If you’re a developer and have seen the Wordnik Developer documentation, you might have noticed some links to raw JSON like this. Behind all that lovely notation is the Swagger API framework. We needed to solve some recurring sources of pain at Wordnik, and we knew how our needs were going to evolve, so we took a proactive step and built Swagger.
First, our documentation was really tough to keep up to date. When you’re in a situation where your capabilities precede your documentation, you can end up in a tough spot: Your users are unable to benefit from the tools you’ve worked so hard to build, or they end up using them the wrong way. Both are bummers for developers, who typically have many choices and should get your best efforts.
As we made updates to our API, it got harder and harder to keep our client libraries current. Add an API, modify all your drivers. As with documentation, this is an unnecessarily tedious thing to do. Our developer community helped out tremendously by open-sourcing a number of different libraries, but this led to “driver drift”. Our developers shouldn’t have to worry about writing our code! It’s our job to make it easy.
Next, we needed a way to create APIs for our partners. Guess what? The same two previous issues apply. More busywork for us.
Finally, we needed a zero-code way to try out our API. A real sandbox — not white papers, video tours, slide decks. A full-featured mechanism to call the API without monkeying with code.
So that was our goal. The outcome is what we now call Swagger. So how does this thing work? Should you use it?
Our server produces a Resource Declaration. This is like a sitemap for the API — it tells what APIs are available for the person asking. Who is asking? Well, if you pass your API key, the Swagger framework shows what is associated with that principal! That keeps sensitive APIs from being exposed. It also gives you a way to let people try out new features in an incremental fashion. It’s completely pluggable and we provide some simple, demo implementations.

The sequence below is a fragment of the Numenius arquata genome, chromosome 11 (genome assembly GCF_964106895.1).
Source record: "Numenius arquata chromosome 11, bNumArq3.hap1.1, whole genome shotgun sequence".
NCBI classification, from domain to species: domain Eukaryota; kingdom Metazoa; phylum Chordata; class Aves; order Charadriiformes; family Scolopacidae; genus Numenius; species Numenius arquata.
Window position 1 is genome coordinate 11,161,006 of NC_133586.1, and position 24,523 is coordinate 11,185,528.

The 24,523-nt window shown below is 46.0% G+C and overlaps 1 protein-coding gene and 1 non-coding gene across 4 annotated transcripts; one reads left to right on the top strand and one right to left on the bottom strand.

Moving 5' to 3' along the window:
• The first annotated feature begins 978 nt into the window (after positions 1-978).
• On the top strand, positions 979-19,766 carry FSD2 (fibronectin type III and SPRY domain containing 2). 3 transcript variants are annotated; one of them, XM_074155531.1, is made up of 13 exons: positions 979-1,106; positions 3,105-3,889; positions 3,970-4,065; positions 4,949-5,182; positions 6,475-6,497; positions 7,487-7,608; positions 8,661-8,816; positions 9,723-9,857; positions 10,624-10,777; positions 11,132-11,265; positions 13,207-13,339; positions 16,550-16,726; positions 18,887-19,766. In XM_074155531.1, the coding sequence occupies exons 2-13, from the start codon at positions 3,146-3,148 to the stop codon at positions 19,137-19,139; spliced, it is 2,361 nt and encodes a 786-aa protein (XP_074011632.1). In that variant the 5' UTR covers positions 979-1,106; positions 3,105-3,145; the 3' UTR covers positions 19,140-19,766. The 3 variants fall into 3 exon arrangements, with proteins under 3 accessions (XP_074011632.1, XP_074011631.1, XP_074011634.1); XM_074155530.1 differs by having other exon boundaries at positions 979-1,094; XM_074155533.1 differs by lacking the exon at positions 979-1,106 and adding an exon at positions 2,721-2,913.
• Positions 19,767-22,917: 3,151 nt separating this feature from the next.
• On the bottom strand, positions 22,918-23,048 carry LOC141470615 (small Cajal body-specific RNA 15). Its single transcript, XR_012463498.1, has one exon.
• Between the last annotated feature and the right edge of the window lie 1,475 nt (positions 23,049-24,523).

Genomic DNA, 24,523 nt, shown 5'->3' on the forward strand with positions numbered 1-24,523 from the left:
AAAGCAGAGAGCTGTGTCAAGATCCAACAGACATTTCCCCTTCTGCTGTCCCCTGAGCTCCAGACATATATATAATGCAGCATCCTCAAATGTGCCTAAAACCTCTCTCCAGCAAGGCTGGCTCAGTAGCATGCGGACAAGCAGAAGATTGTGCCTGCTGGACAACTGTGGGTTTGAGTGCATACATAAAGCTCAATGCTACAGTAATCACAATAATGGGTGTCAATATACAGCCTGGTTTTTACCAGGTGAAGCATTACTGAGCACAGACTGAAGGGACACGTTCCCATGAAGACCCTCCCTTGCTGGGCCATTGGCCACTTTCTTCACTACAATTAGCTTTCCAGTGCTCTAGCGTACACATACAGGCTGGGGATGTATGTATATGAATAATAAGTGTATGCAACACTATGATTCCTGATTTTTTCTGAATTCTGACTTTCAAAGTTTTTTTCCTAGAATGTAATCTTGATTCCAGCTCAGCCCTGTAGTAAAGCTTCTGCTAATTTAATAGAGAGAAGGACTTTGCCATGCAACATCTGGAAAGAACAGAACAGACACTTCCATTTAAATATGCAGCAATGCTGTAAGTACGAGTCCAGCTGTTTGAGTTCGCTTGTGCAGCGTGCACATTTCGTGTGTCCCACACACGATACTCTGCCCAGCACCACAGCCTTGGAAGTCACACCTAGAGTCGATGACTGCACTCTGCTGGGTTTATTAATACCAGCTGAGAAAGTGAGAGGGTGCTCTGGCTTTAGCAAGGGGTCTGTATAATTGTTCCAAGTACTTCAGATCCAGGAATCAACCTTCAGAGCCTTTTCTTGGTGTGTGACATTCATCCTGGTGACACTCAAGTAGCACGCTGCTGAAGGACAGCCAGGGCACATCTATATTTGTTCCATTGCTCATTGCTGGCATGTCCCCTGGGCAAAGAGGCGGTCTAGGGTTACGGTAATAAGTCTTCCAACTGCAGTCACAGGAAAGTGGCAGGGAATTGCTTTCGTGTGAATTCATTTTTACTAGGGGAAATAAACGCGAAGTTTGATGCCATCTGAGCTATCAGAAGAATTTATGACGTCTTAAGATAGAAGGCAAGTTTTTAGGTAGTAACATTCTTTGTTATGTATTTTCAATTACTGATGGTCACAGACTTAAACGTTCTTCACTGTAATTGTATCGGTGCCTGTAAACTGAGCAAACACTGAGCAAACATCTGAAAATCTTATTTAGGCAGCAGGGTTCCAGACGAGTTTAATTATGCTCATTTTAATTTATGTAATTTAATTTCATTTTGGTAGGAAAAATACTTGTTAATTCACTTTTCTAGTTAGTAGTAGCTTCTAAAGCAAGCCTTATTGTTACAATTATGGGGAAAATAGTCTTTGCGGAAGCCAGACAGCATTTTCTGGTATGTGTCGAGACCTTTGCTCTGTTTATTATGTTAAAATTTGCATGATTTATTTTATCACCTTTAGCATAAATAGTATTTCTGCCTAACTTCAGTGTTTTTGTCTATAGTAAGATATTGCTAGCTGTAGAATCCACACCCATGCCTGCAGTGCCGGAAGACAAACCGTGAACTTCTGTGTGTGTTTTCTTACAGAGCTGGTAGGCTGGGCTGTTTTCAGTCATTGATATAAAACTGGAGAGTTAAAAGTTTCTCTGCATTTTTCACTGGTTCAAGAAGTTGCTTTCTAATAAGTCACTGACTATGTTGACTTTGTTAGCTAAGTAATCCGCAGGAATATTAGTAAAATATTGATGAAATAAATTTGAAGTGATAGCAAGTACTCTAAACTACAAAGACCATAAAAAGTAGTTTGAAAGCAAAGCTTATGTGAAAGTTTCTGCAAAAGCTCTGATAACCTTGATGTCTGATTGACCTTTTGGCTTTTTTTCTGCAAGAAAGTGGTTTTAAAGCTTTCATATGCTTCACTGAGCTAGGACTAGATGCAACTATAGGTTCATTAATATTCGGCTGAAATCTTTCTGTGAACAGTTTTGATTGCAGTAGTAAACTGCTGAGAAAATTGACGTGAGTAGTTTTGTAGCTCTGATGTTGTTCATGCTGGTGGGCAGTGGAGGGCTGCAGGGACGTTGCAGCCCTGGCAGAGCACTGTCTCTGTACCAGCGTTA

Follow one of the paths to an API and you get all the operations available to the client, an operation being an HTTP method + a resource path. Look further and you’ll see something useful — the input and output models! Now you know what you’re going to get before you call. It’s a contract between your server and the client.
So that’s all fine and dandy but what’s the use? How do we address the pain points from above?
Well, once you know both how to call an API and what you get back, you can do some interesting things. First, how about a sandbox? There’s really not much to it — you can see it in action at petstore.swagger.wordnik.com and developer.wordnik.com. Neat! Simple sandbox, calls your API exactly how you would from your code. You can try out those different levers to calling an API without editing your source. Heck, even your boss can try out the API!
Next, how about clients? Well, we wrote a code generator which creates clients in a number of languages. Don’t like our codegen style? We’re not offended! It’s template driven. Make your own templates, or even your own code generator. Best of all, change your API and rebuild your client libraries. It’s all *automatic*. And for those folks who want special APIs? Build them their own client by passing their API key in. Really, it works.
Finally, documentation. Wasn’t that the first point in this post? Yes! If you look in one of our sample Swagger apps, you’ll see how this is accomplished.
See that code? The documentation is built in. This function defines the GET method of the /findByStatus path. There is a required query param with allowable values of “available, pending, sold”, with a default value of “available”. It returns a Pet object. Best of all, it serves as both the input declaration as well as the documentation system. See here:
All of Swagger is open-source. Check out swagger.wordnik.com for a list of repos. More on the Swagger roadmap in an upcoming post!